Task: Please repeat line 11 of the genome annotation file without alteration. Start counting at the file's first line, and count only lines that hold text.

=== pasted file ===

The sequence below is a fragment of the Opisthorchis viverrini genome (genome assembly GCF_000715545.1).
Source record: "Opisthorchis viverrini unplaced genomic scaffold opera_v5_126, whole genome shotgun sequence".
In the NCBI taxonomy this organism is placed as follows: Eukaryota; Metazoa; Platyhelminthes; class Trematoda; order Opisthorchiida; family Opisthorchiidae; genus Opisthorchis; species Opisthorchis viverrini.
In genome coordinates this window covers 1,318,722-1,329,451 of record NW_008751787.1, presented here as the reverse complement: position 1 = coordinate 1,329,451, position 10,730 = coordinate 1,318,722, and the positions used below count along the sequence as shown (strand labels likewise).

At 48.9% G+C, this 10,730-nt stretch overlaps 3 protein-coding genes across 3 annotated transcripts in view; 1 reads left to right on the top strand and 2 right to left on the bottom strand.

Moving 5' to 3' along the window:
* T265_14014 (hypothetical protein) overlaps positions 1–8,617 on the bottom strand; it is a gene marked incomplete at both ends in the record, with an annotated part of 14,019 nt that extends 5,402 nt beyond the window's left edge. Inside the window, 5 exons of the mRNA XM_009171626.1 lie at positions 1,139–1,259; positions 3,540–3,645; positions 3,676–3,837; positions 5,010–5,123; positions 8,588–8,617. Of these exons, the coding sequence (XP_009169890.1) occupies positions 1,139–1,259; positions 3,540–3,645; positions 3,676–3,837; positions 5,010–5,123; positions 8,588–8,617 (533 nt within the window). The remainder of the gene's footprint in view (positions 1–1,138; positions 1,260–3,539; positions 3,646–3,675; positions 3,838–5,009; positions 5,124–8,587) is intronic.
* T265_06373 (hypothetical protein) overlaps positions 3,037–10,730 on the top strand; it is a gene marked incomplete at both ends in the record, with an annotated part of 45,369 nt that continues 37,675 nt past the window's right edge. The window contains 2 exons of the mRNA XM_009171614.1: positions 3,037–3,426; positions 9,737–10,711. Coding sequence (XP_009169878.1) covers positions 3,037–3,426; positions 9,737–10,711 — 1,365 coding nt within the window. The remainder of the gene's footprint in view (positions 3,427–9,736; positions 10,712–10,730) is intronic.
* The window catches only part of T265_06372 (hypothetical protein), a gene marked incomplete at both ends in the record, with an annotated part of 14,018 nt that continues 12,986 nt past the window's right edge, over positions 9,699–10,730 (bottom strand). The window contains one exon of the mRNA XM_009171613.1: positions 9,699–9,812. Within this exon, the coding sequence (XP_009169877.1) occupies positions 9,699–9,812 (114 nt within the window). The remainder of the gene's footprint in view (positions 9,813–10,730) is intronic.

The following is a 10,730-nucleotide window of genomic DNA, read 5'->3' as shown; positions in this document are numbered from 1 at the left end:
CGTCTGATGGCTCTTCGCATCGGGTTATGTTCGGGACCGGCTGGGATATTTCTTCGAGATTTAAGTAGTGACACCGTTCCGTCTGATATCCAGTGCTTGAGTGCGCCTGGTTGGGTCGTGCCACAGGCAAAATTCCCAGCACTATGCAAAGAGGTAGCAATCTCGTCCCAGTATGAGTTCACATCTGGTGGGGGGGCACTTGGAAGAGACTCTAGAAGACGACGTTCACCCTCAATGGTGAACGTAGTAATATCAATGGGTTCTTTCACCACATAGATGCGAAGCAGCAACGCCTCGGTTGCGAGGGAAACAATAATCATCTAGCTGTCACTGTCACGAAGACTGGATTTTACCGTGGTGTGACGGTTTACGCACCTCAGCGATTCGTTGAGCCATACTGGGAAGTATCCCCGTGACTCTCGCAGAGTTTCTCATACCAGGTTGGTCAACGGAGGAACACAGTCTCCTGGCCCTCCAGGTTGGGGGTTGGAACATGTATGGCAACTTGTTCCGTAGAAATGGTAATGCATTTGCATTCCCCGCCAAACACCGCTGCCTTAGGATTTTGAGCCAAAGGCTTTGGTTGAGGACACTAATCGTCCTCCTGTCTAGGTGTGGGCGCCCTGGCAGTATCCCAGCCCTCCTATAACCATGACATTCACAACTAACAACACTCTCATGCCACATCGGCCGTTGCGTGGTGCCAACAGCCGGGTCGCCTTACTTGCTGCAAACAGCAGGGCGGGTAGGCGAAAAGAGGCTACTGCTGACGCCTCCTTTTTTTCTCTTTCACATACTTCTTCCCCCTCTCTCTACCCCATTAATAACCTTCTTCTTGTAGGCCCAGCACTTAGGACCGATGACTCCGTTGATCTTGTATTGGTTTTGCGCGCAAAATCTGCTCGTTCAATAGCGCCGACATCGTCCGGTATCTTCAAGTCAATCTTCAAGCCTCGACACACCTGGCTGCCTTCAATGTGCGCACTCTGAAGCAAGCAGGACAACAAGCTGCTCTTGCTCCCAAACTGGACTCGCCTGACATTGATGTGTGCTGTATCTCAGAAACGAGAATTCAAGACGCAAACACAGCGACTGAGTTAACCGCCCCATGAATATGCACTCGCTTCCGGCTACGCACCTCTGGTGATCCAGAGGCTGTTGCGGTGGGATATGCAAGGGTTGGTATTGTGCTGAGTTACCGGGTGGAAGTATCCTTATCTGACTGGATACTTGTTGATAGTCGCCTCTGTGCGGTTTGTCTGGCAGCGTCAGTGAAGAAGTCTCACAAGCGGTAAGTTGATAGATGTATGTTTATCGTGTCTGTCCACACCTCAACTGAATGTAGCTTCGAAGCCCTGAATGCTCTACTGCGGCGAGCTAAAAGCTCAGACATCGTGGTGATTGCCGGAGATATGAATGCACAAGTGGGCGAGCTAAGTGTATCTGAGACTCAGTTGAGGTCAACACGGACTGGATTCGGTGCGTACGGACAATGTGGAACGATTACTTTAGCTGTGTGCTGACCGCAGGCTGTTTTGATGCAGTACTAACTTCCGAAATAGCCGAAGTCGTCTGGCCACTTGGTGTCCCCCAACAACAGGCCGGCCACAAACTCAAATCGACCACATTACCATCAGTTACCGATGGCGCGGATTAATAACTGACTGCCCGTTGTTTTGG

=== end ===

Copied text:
CGTCTGATGGCTCTTCGCATCGGGTTATGTTCGGGACCGGCTGGGATATTTCTTCGAGATTTAAGTAGTGACACCGTTCCGTCTGATATCCAGTGCTTGAGTGCGCCTGGTTGGGTCGTGCCACAGGCAAAATTCCCAGCACTATGCAAAGAGGTAGCAATCTCGTCCCAGTATGAGTTCACATCTGGTGGGGGGGCACTTGGAAGAGACTCTAGAAGACGACGTTCACCCTCAATGGTGAACGTAGTAATATCAATGGGTTCTTTCACCACATAGATGCGAAGCAGCAACGCCTCGGTTGCGAGGGAAACAATAATCATCTAGCTGTCACTGTCACGAAGACTGGATTTTACCGTGGTGTGACGGTTTACGCACCTCAGCGATTCGTTGAGCCATACTGGGAAGTATCCCCGTGACTCTCGCAGAGTTTCTCATACCAGGTTGGTCAACGGAGGAACACAGTCTCCTGGCCCTCCAGGTTGGGGGTTGGAACATGTATGGCAACTTGTTCCGTAGAAATGGTAATGCATTTGCATTCCCCGCCAAACACCGCTGCCTTAGGATTTTGAGCCAAAGGCTTTGGTTGAGGACACTAATCGTCCTCCTGTCTAGGTGTGGGCGCCCTGGCAGTATCCCAGCCCTCCTATAACCATGACATTCACAACTAACAACACTCTCATGCCACATCGGCCGTTGCGTGGTGCCAACAGCCGGGTCGCCTTACTTGCTGCAAACAGCAGGGCGGGTAGGCGAAAAGAGGCTACTGCTGACGCCTCCTTTTTTTCTCTTTCACATACTTCTTCCCCCTCTCTCTACCCCATTAATAACCTTCTTCTTGTAGGCCCAGCACTTAGGACCGATGACTCCGTTGATCTTGTATTGGTTTTGCGCGCAAAATCTGCTCGTTCAATAGCGCCGACATCGTCCGGTATCTTCAAGTCAATCTTCAAGCCTCGACACACCTGGCTGCCTTCAATGTGCGCACTCTGAAGCAAGCAGGACAACAAGCTGCTCTTGCTCCCAAACTGGACTCGCCTGACATTGATGTGTGCTGTATCTCAGAAACGAGAATTCAAGACGCAAACACAGCGACTGAGTTAACCGCCCCATGAATATGCACTCGCTTCCGGCTACGCACCTCTGGTGATCCAGAGGCTGTTGCGGTGGGATATGCAAGGGTTGGTATTGTGCTGAGTTACCGGGTGGAAGTATCCTTATCTGACTGGATACTTGTTGATAGTCGCCTCTGTGCGGTTTGTCTGGCAGCGTCAGTGAAGAAGTCTCACAAGCGGTAAGTTGATAGATGTATGTTTATCGTGTCTGTCCACACCTCAACTGAATGTAGCTTCGAAGCCCTGAATGCTCTACTGCGGCGAGCTAAAAGCTCAGACATCGTGGTGATTGCCGGAGATATGAATGCACAAGTGGGCGAGCTAAGTGTATCTGAGACTCAGTTGAGGTCAACACGGACTGGATTCGGTGCGTACGGACAATGTGGAACGATTACTTTAGCTGTGTGCTGACCGCAGGCTGTTTTGATGCAGTACTAACTTCCGAAATAGCCGAAGTCGTCTGGCCACTTGGTGTCCCCCAACAACAGGCCGGCCACAAACTCAAATCGACCACATTACCATCAGTTACCGATGGCGCGGATTAATAACTGACTGCCCGTTGTTTTGG